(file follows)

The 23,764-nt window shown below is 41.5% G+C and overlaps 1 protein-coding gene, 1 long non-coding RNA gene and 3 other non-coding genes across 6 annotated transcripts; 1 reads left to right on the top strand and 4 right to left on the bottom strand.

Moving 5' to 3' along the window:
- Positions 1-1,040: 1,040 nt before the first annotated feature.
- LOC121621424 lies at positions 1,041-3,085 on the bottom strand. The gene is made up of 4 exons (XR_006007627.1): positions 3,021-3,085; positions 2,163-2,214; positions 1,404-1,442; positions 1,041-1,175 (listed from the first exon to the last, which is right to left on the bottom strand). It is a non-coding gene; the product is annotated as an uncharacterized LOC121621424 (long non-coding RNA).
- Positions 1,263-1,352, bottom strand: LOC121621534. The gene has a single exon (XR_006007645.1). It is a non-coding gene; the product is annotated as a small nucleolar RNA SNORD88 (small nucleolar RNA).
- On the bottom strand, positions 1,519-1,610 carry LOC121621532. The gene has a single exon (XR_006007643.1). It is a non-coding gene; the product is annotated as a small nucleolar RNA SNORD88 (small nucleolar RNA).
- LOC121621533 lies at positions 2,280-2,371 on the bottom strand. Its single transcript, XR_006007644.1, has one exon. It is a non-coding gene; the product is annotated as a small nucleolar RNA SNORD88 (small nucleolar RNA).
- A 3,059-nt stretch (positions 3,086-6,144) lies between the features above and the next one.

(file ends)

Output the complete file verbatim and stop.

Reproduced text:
The 23,764-nt window shown below is 41.5% G+C and overlaps 1 protein-coding gene, 1 long non-coding RNA gene and 3 other non-coding genes across 6 annotated transcripts; 1 reads left to right on the top strand and 4 right to left on the bottom strand.

Moving 5' to 3' along the window:
- Positions 1-1,040: 1,040 nt before the first annotated feature.
- LOC121621424 lies at positions 1,041-3,085 on the bottom strand. The gene is made up of 4 exons (XR_006007627.1): positions 3,021-3,085; positions 2,163-2,214; positions 1,404-1,442; positions 1,041-1,175 (listed from the first exon to the last, which is right to left on the bottom strand). It is a non-coding gene; the product is annotated as an uncharacterized LOC121621424 (long non-coding RNA).
- Positions 1,263-1,352, bottom strand: LOC121621534. The gene has a single exon (XR_006007645.1). It is a non-coding gene; the product is annotated as a small nucleolar RNA SNORD88 (small nucleolar RNA).
- On the bottom strand, positions 1,519-1,610 carry LOC121621532. The gene has a single exon (XR_006007643.1). It is a non-coding gene; the product is annotated as a small nucleolar RNA SNORD88 (small nucleolar RNA).
- LOC121621533 lies at positions 2,280-2,371 on the bottom strand. Its single transcript, XR_006007644.1, has one exon. It is a non-coding gene; the product is annotated as a small nucleolar RNA SNORD88 (small nucleolar RNA).
- A 3,059-nt stretch (positions 3,086-6,144) lies between the features above and the next one.